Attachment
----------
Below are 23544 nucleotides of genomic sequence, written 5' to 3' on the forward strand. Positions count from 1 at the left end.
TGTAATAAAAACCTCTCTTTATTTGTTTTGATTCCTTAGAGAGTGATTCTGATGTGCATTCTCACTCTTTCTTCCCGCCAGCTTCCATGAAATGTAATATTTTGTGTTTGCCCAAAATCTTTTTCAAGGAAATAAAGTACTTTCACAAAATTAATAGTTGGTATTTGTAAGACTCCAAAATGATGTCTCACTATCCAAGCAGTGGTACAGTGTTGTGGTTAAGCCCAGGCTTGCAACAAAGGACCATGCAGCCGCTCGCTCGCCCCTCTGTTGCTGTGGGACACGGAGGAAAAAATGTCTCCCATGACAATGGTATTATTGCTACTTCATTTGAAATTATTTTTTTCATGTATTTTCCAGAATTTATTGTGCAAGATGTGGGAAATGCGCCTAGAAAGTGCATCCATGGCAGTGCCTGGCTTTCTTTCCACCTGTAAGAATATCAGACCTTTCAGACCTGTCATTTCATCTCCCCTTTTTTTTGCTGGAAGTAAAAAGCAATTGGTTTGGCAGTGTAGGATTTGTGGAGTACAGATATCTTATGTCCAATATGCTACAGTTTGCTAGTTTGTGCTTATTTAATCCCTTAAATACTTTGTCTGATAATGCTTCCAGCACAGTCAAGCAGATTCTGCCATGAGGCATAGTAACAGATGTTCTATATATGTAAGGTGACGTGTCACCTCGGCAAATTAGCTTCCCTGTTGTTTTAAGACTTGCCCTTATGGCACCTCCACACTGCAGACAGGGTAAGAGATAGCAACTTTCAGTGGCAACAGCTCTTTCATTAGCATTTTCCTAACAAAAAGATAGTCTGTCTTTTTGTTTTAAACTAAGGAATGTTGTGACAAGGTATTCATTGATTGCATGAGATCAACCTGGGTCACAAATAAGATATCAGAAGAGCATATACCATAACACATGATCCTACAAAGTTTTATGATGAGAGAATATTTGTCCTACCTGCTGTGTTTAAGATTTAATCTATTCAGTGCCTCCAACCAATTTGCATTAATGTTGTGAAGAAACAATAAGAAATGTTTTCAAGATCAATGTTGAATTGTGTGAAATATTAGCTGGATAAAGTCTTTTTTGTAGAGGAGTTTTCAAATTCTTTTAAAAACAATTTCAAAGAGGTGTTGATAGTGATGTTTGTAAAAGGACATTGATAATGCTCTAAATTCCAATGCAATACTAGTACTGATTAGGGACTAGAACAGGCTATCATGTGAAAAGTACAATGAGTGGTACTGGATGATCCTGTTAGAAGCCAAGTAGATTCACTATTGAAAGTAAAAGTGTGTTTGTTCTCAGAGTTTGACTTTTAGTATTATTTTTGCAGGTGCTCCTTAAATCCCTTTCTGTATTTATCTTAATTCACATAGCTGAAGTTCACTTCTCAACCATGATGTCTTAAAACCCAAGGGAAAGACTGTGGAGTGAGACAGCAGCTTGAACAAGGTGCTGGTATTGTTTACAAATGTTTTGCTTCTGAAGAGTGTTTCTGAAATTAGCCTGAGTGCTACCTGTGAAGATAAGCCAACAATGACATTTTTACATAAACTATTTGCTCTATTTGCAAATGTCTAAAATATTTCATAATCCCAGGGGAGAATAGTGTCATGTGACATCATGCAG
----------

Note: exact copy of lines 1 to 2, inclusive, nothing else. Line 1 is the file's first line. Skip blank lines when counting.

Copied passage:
Below are 23544 nucleotides of genomic sequence, written 5' to 3' on the forward strand. Positions count from 1 at the left end.
TGTAATAAAAACCTCTCTTTATTTGTTTTGATTCCTTAGAGAGTGATTCTGATGTGCATTCTCACTCTTTCTTCCCGCCAGCTTCCATGAAATGTAATATTTTGTGTTTGCCCAAAATCTTTTTCAAGGAAATAAAGTACTTTCACAAAATTAATAGTTGGTATTTGTAAGACTCCAAAATGATGTCTCACTATCCAAGCAGTGGTACAGTGTTGTGGTTAAGCCCAGGCTTGCAACAAAGGACCATGCAGCCGCTCGCTCGCCCCTCTGTTGCTGTGGGACACGGAGGAAAAAATGTCTCCCATGACAATGGTATTATTGCTACTTCATTTGAAATTATTTTTTTCATGTATTTTCCAGAATTTATTGTGCAAGATGTGGGAAATGCGCCTAGAAAGTGCATCCATGGCAGTGCCTGGCTTTCTTTCCACCTGTAAGAATATCAGACCTTTCAGACCTGTCATTTCATCTCCCCTTTTTTTTGCTGGAAGTAAAAAGCAATTGGTTTGGCAGTGTAGGATTTGTGGAGTACAGATATCTTATGTCCAATATGCTACAGTTTGCTAGTTTGTGCTTATTTAATCCCTTAAATACTTTGTCTGATAATGCTTCCAGCACAGTCAAGCAGATTCTGCCATGAGGCATAGTAACAGATGTTCTATATATGTAAGGTGACGTGTCACCTCGGCAAATTAGCTTCCCTGTTGTTTTAAGACTTGCCCTTATGGCACCTCCACACTGCAGACAGGGTAAGAGATAGCAACTTTCAGTGGCAACAGCTCTTTCATTAGCATTTTCCTAACAAAAAGATAGTCTGTCTTTTTGTTTTAAACTAAGGAATGTTGTGACAAGGTATTCATTGATTGCATGAGATCAACCTGGGTCACAAATAAGATATCAGAAGAGCATATACCATAACACATGATCCTACAAAGTTTTATGATGAGAGAATATTTGTCCTACCTGCTGTGTTTAAGATTTAATCTATTCAGTGCCTCCAACCAATTTGCATTAATGTTGTGAAGAAACAATAAGAAATGTTTTCAAGATCAATGTTGAATTGTGTGAAATATTAGCTGGATAAAGTCTTTTTTGTAGAGGAGTTTTCAAATTCTTTTAAAAACAATTTCAAAGAGGTGTTGATAGTGATGTTTGTAAAAGGACATTGATAATGCTCTAAATTCCAATGCAATACTAGTACTGATTAGGGACTAGAACAGGCTATCATGTGAAAAGTACAATGAGTGGTACTGGATGATCCTGTTAGAAGCCAAGTAGATTCACTATTGAAAGTAAAAGTGTGTTTGTTCTCAGAGTTTGACTTTTAGTATTATTTTTGCAGGTGCTCCTTAAATCCCTTTCTGTATTTATCTTAATTCACATAGCTGAAGTTCACTTCTCAACCATGATGTCTTAAAACCCAAGGGAAAGACTGTGGAGTGAGACAGCAGCTTGAACAAGGTGCTGGTATTGTTTACAAATGTTTTGCTTCTGAAGAGTGTTTCTGAAATTAGCCTGAGTGCTACCTGTGAAGATAAGCCAACAATGACATTTTTACATAAACTATTTGCTCTATTTGCAAATGTCTAAAATATTTCATAATCCCAGGGGAGAATAGTGTCATGTGACATCATGCAG